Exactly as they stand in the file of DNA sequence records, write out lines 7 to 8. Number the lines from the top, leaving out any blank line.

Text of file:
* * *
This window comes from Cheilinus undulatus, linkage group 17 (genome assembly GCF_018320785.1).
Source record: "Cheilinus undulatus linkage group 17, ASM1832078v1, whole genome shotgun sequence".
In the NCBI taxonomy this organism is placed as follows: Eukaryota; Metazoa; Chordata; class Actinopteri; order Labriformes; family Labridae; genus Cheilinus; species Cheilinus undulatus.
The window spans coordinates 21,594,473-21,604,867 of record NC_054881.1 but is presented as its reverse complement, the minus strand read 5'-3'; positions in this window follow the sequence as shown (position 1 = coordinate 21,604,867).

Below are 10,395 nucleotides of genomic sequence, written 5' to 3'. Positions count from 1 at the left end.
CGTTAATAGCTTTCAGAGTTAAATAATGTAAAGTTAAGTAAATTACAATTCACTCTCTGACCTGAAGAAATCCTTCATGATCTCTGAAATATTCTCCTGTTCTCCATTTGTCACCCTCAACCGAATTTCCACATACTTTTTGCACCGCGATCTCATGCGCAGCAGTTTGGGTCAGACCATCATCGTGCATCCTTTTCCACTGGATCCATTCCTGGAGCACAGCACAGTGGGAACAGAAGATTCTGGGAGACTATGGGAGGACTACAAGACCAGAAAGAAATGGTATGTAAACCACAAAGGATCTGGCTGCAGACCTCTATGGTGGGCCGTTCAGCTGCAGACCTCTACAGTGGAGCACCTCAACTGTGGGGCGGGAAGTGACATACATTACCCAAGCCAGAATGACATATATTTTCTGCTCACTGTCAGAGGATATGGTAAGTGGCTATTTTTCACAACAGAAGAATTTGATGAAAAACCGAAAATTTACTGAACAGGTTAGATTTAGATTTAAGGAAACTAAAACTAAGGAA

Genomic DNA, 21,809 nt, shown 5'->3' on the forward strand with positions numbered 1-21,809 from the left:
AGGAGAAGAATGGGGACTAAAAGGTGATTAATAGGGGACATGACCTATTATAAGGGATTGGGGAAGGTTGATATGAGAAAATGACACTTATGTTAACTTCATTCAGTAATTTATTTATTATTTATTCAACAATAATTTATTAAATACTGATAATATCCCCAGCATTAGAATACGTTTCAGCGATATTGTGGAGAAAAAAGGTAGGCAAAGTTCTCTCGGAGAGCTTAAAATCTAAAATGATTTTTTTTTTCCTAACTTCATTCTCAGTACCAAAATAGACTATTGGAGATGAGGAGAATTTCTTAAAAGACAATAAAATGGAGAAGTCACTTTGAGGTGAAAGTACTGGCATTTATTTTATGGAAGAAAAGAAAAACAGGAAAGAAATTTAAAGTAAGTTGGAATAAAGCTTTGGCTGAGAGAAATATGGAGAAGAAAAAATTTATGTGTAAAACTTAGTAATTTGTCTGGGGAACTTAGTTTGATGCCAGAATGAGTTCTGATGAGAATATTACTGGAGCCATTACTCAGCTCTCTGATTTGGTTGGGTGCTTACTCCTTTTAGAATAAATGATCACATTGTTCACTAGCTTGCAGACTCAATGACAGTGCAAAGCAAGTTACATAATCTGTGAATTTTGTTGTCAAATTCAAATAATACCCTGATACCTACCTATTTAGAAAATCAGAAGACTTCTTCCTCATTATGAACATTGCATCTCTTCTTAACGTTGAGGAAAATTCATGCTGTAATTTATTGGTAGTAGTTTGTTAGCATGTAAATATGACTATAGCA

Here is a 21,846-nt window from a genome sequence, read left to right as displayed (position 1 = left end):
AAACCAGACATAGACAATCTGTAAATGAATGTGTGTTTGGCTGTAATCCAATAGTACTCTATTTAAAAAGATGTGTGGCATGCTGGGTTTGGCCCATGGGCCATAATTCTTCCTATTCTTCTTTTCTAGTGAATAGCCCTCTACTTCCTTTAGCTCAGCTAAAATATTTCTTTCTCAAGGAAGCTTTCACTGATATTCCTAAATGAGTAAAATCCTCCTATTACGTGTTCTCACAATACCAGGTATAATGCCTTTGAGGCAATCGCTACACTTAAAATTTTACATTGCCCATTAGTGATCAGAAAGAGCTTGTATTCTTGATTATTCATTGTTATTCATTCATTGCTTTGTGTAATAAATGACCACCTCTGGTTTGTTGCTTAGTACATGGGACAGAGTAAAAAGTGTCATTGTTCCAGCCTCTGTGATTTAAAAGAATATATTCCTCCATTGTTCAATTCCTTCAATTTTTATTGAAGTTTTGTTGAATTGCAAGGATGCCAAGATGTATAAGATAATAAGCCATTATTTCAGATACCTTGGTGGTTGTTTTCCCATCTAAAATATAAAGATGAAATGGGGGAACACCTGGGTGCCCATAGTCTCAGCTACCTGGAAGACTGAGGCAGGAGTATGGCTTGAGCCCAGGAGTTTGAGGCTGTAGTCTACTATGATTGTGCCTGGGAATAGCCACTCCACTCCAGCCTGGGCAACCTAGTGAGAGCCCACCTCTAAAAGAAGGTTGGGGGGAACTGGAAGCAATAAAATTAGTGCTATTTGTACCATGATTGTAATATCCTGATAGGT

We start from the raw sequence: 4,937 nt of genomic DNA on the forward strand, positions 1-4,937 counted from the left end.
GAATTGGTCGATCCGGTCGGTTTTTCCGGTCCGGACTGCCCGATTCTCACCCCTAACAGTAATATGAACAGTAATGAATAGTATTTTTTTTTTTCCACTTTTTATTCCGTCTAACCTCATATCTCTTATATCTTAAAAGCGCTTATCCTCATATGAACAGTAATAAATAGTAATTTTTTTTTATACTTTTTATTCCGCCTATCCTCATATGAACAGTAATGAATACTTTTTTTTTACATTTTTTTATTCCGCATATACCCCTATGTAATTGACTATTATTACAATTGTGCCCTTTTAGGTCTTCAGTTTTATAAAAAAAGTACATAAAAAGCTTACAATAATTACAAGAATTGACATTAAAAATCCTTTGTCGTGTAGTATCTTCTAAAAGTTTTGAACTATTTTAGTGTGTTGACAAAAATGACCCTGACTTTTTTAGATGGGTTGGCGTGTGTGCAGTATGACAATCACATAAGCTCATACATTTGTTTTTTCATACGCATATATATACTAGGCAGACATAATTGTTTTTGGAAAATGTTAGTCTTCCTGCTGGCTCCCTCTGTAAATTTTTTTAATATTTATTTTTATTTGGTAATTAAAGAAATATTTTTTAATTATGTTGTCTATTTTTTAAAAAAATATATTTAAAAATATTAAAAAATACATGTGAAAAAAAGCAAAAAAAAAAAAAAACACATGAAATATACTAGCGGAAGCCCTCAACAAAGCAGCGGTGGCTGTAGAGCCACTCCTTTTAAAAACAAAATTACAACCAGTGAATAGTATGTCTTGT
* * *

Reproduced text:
Genomic DNA, 21,809 nt, shown 5'->3' on the forward strand with positions numbered 1-21,809 from the left:
AGGAGAAGAATGGGGACTAAAAGGTGATTAATAGGGGACATGACCTATTATAAGGGATTGGGGAAGGTTGATATGAGAAAATGACACTTATGTTAACTTCATTCAGTAATTTATTTATTATTTATTCAACAATAATTTATTAAATACTGATAATATCCCCAGCATTAGAATACGTTTCAGCGATATTGTGGAGAAAAAAGGTAGGCAAAGTTCTCTCGGAGAGCTTAAAATCTAAAATGATTTTTTTTTTCCTAACTTCATTCTCAGTACCAAAATAGACTATTGGAGATGAGGAGAATTTCTTAAAAGACAATAAAATGGAGAAGTCACTTTGAGGTGAAAGTACTGGCATTTATTTTATGGAAGAAAAGAAAAACAGGAAAGAAATTTAAAGTAAGTTGGAATAAAGCTTTGGCTGAGAGAAATATGGAGAAGAAAAAATTTATGTGTAAAACTTAGTAATTTGTCTGGGGAACTTAGTTTGATGCCAGAATGAGTTCTGATGAGAATATTACTGGAGCCATTACTCAGCTCTCTGATTTGGTTGGGTGCTTACTCCTTTTAGAATAAATGATCACATTGTTCACTAGCTTGCAGACTCAATGACAGTGCAAAGCAAGTTACATAATCTGTGAATTTTGTTGTCAAATTCAAATAATACCCTGATACCTACCTATTTAGAAAATCAGAAGACTTCTTCCTCATTATGAACATTGCATCTCTTCTTAACGTTGAGGAAAATTCATGCTGTAATTTATTGGTAGTAGTTTGTTAGCATGTAAATATGACTATAGCA